IT’S rare that the origins of newly milled 2-by-4s offer a compelling tale. But the boards, beams and planks that Triton Logging Inc. sells to home builders come from the cold, eerie depths of Canadian reservoirs. There, a remote-controlled chainsaw-wielding submarine called a Sawfish, developed by Triton’s founder and chief executive, Chris Godsall, harvests trees killed by 20th century dam projects. Although the robotic lumberjack may conjure images of Jules Verne’s primitive Nautilus, its mission is to dive 200 feet down in search of new sources of cedar, pine, spruce and Douglas fir.
The pilot sits in a barge on the surface, scanning multiple video screens to navigate the underwater landscape, a dark, surreal scene in which submerged trees look as though they’ve been frozen in time with bark and pine cones intact. Using a joystick, the Sawfish operator ties a canvas float to each tree, the saw cuts through its base and the tree rockets to the surface.
The wood has been preserved by the dark, oxygen-poor water, and once it is kiln-dried, it can be used as architectural-grade, old-growth lumber for purposes including support beams and custom cabinetry. Triton, a small Canadian company based near Victoria, British Columbia, has offered its lumber to builders mainly on a limited, custom-order basis and has had trouble meeting the growing demand for its products in Canada and the U.S. Much of what they produce has been used for Canadian green-building projects, though some has been making its way to construction projects in Southern California.
Since 2004, Triton has harvested trees from two reservoirs in British Columbia, Ootsa Lake and Lois Lake. But with an aggressive plan to build a school of Sawfish and expand production, and with 45,000 untapped submerged forests in the world, Godsall intends to distribute wood products to the public through the company’s website at www.tritonlogging.com within a year. In five years, he hopes to be operating on five continents.
It’s part of a national trend in which the green-building marketplace is becoming broader and more sophisticated in its offerings as the home-owning public is becoming more interested in buying ecologically friendly products, said Alex Wilson, the president and chief executive of BuildingGreen Inc. The Vermont-based firm publishes newsletters and books on green building -- the practice of increasing the efficiency with which buildings and their sites use energy, water and materials, and minimizing the effect on human health and the environment.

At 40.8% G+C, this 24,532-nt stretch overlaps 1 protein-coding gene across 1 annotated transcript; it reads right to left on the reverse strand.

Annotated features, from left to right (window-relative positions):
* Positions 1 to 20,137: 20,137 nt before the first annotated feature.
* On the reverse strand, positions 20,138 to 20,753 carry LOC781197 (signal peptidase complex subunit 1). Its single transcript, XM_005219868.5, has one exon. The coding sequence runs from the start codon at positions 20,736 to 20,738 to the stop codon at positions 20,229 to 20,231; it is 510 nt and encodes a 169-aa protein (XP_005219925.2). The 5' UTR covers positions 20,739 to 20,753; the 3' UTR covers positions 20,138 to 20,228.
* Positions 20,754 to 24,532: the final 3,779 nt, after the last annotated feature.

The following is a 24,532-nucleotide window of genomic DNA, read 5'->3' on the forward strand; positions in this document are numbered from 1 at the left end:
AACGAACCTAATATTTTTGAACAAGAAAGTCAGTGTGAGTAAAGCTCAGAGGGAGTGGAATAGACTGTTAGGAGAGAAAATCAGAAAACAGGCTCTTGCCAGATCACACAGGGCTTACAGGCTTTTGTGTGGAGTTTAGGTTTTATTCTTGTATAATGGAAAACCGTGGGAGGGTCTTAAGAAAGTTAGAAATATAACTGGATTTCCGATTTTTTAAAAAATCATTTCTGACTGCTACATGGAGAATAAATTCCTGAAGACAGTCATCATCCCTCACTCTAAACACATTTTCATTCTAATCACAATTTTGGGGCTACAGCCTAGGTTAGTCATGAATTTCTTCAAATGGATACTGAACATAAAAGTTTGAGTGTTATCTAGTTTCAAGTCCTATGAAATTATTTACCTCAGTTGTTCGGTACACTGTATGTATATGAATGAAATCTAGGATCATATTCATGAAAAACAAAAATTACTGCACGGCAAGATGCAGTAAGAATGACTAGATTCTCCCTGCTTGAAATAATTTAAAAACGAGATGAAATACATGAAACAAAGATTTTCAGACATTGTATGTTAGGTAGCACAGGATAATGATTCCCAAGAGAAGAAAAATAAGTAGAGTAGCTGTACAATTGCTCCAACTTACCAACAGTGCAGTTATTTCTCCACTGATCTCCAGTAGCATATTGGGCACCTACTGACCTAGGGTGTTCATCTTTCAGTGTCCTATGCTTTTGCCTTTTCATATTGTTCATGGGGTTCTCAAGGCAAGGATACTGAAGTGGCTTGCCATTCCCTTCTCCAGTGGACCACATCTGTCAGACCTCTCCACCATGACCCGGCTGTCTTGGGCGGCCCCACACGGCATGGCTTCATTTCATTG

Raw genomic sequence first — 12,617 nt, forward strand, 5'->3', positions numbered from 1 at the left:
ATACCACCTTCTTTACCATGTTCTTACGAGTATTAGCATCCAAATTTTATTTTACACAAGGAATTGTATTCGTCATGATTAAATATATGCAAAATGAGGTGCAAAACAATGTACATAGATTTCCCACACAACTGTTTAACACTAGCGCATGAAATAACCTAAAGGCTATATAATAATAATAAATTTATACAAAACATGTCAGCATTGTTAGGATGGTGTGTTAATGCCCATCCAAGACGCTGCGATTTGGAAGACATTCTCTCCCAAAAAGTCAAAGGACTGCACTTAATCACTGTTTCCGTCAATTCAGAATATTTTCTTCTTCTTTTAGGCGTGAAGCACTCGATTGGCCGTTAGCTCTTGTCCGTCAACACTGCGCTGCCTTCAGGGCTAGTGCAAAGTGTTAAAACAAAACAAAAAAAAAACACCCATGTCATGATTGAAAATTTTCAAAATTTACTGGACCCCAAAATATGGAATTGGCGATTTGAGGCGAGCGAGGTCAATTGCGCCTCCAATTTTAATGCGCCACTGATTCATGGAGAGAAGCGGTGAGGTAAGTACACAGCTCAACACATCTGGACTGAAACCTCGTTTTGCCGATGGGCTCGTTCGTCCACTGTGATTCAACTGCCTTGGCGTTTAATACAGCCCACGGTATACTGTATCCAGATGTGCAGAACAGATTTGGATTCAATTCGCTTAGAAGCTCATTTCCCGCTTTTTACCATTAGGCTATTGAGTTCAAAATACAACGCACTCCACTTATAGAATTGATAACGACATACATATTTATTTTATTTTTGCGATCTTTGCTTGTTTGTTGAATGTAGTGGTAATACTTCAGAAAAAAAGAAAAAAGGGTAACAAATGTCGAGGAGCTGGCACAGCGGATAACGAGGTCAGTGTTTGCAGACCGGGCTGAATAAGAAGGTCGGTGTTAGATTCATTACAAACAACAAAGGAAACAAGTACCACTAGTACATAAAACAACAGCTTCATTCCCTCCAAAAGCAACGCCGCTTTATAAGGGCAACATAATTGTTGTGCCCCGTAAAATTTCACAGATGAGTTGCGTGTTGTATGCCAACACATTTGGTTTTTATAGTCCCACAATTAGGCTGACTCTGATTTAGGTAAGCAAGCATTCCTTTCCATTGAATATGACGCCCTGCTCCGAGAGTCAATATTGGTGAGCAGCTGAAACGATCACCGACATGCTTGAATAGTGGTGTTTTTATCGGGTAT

Even Home Depot is seizing eco-friendliness as a viable market. The store now offers an “Eco Options” labeling system, which helps consumers identify products, such as compact fluorescent light bulbs and items made with sustainable forest wood, that have less of an effect on the environment than competing ones.
In developing Triton, Godsall, who has a background as a marketing consultant, felt he was tapping into pro-conservation consumer sentiment.
“There are a lot of people out there who want to feel good about what they own,” Godsall said. “They want to know that what they’re buying is not destroying the environment.”
Godsall hopes that Triton’s products, which include basic lumber, wood paneling and finished furniture, will satisfy the requirements of even the most rigorous eco-conscious shoppers.
As “rediscovered” wood, Triton products are certified by the Rainforest Alliance’s SmartWood program. The Rainforest Alliance, which runs the SmartWood program, employs tough standards to make sure that the wood it certifies has been harvested in an environmentally responsible way.
Triton wood qualifies for this certification for several reasons. Since its wood is already dead, the company is not destroying live forests, which provide a habitat for wildlife and absorb carbon dioxide, a gas that would otherwise contribute to global warming.
“We don’t disturb fish habitat,” Godsall also points out, because an underwater forest is not a natural marine habitat.